Remind Yourself of This Every Morning

Stoicism in a paragraph

Welcome to The Stoa Letter, the newsletter on Stoic theory and practice.

Every week we share two emails to help you build resilience and virtue with ancient philosophy. Each email includes one meditation on Stoic theory, one action to do in order to become more Stoic, and links to the best resources we’ve found.

🏛️ Theory

Marcus Aurelius reminds himself to face each day with the following passage:

When you wake up in the morning, tell yourself: The people I deal with today will be meddling, ungrateful, arrogant, dishonest, jealous, and surly. They are like this because they can’t tell good from evil. But I have seen the beauty of good, and the ugliness of evil, and have recognized that the wrongdoer has a nature related to my own — not of the same blood or birth, but the same mind, and possessing a share of the divine. And so none of them can hurt me. No one can implicate me in ugliness. Nor can I feel angry at my relative, or hate him. We were born to work together like feet, hands, and eyes, like the two rows of teeth, upper and lower. To obstruct each other is unnatural. To feel anger at someone, to turn your back on him: these are obstructions.

Meditations 2.1

One could almost say that this short paragraph contains the entire philosophy of Stoicism.

Set your expectations.

Anger and frustration often stem from delusional optimism. We expect other people to act like competent & good people – but that’s just not the world we live in. When these assumptions are not met, we become upset. 

People do wrong out of ignorance.

People are well intentioned. They do what is good, by their own lights. When they act poorly, they’re doing so out of ignorance.

Everyone shares the seed of virtue.

According to Stoic philosophy, we each have the ability to act virtuously. We all have the capacity for reason. Because of this we’re kin. In a deep sense, we share what is most important.

We cannot be harmed by anyone.

Stoics hold that a happy life is a virtuous one. Other people cannot make us act with vice, hence they cannot make us unhappy. The good and evil is found in what is up to us. Other people cannot touch our inner citadel, unless we let them.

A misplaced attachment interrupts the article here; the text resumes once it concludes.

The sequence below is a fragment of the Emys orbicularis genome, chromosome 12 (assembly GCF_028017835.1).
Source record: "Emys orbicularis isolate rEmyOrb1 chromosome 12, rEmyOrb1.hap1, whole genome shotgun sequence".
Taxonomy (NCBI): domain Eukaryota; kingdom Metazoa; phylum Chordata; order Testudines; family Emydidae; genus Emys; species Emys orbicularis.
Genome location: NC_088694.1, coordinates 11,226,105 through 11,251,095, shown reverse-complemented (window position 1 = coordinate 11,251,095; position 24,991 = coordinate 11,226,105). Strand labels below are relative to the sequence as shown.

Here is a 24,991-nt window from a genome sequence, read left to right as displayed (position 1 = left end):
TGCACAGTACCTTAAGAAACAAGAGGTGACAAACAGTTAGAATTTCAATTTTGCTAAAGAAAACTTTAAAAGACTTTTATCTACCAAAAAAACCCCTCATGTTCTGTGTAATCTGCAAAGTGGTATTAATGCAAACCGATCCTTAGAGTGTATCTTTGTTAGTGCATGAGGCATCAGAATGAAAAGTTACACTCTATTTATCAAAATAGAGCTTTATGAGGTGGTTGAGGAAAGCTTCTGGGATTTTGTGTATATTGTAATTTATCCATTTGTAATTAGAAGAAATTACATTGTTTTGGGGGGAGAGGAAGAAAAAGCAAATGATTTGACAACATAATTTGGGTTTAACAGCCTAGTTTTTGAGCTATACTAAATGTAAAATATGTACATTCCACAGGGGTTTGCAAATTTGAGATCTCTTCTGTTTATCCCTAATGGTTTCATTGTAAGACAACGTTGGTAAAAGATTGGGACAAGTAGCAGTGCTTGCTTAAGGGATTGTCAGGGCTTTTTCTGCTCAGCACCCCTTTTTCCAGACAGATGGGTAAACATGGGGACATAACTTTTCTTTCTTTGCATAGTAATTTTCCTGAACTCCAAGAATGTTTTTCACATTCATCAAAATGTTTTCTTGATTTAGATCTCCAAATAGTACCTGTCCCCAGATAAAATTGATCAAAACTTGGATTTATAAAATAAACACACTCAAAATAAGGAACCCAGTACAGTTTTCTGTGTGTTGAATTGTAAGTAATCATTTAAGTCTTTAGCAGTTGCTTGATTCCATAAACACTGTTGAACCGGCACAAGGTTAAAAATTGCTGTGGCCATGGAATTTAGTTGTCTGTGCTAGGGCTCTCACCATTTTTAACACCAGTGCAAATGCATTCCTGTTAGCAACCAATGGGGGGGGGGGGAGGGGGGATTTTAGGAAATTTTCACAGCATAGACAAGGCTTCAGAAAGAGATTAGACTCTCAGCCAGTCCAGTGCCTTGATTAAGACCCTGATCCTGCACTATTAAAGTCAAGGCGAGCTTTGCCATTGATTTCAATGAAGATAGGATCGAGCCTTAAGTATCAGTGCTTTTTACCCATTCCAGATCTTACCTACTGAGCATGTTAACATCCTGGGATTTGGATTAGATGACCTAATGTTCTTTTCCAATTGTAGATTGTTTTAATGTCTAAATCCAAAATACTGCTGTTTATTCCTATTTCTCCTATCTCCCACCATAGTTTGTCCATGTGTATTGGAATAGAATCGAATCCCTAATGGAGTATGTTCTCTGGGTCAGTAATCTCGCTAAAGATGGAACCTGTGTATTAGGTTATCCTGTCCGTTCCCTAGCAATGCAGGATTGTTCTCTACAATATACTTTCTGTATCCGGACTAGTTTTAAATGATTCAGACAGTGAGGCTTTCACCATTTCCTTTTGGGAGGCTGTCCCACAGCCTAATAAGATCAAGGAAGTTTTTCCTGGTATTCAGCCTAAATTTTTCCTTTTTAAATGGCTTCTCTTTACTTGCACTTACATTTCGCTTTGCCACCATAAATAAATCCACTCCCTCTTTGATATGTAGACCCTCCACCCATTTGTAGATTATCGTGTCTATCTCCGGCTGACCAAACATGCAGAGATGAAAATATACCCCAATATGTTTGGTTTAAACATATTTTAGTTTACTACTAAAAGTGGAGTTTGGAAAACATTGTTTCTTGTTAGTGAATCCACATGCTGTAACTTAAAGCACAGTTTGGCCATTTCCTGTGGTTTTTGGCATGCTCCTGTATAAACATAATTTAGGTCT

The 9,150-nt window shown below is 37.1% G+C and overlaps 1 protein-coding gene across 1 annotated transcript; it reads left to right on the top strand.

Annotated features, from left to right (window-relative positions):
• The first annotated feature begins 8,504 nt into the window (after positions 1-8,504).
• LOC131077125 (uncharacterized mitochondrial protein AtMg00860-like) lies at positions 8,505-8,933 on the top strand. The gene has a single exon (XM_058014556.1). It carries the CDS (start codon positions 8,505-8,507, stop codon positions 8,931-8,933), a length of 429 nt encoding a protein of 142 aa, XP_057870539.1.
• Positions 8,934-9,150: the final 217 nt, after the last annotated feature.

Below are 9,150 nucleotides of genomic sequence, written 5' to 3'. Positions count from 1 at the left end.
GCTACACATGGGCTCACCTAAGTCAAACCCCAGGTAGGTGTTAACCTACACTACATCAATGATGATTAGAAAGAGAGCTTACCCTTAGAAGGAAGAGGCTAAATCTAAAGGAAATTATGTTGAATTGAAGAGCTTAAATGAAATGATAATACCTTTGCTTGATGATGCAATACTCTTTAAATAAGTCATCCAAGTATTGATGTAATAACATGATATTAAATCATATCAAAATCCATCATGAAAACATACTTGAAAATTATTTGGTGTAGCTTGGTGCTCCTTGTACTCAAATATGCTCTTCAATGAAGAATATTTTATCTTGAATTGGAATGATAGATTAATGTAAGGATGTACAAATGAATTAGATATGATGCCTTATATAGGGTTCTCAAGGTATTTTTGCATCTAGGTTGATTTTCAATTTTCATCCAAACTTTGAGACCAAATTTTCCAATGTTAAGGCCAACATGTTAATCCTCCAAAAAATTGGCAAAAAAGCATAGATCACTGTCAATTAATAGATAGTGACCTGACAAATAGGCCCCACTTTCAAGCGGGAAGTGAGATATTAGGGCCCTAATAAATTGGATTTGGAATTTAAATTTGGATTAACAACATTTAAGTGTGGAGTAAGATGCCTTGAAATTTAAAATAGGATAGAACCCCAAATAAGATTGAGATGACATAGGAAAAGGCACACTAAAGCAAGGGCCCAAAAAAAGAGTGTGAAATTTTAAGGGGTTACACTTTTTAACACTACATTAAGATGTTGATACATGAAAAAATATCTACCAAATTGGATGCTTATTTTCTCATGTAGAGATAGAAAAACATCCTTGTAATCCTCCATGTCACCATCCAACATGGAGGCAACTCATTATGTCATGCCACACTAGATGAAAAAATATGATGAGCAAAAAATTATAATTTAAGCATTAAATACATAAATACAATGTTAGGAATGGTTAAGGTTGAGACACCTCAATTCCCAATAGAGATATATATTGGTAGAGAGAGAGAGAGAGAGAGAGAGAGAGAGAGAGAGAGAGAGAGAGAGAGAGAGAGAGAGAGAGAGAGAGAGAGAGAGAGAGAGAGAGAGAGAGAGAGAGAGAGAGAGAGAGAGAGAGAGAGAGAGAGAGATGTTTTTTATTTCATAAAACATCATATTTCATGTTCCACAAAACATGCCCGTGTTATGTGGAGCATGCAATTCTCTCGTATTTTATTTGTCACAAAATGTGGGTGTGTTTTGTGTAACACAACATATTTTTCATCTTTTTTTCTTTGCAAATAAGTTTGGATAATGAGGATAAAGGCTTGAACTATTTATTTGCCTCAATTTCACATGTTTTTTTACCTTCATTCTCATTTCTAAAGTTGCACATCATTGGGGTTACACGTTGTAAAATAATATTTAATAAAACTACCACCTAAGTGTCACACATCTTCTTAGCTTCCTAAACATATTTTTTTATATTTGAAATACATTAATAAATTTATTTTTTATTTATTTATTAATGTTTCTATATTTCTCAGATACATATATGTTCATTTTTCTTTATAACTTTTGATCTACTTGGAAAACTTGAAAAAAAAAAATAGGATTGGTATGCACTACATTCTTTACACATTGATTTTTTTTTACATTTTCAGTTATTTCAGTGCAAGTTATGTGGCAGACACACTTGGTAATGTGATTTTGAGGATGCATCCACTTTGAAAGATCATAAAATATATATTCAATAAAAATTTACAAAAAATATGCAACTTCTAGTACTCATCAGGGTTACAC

We’re made to work together.

We’re deeply social creatures. We’re meant to live together, not alone. Our role is to take responsibility for what is up to us, and live well.

So, in a short paragraph we find the essence of Stoic theory and practice. It starts in an almost pessimistic way. Marcus Aurelius brings to mind other’s shortcomings. However, it ends on a brighter one. We can live well with others and pursue happiness regardless. See others as companions and always focus on what is up to you: your decisions and judgments.

🎯 Action

Remind yourself to expect adversity from others – but also that you can stay connected with them nonetheless.

🔗 Links

🎧️ Michael and I celebrated 100 episodes of Stoa Conversation last week. To do that, we read through and analyzed Meditations 2.1. Check out it and dive deeper with us into this central Stoic quote:

🧑‍🏫 Free workshop.

🌍️ Brittany Polat writes on Stoic Philosophy on community and connection:

“We are all, to use a popular phrase, made of stardust—all made of a similar substance and all returning to a similar substance after our death. We are all participants in the larger system of the world and contribute to its wellbeing (or lack thereof). Understanding this interconnectedness is fundamental to developing a proper relationship with other people and with the natural world. We are neither more important nor less important than others; rather, we are all important parts of the larger system.”

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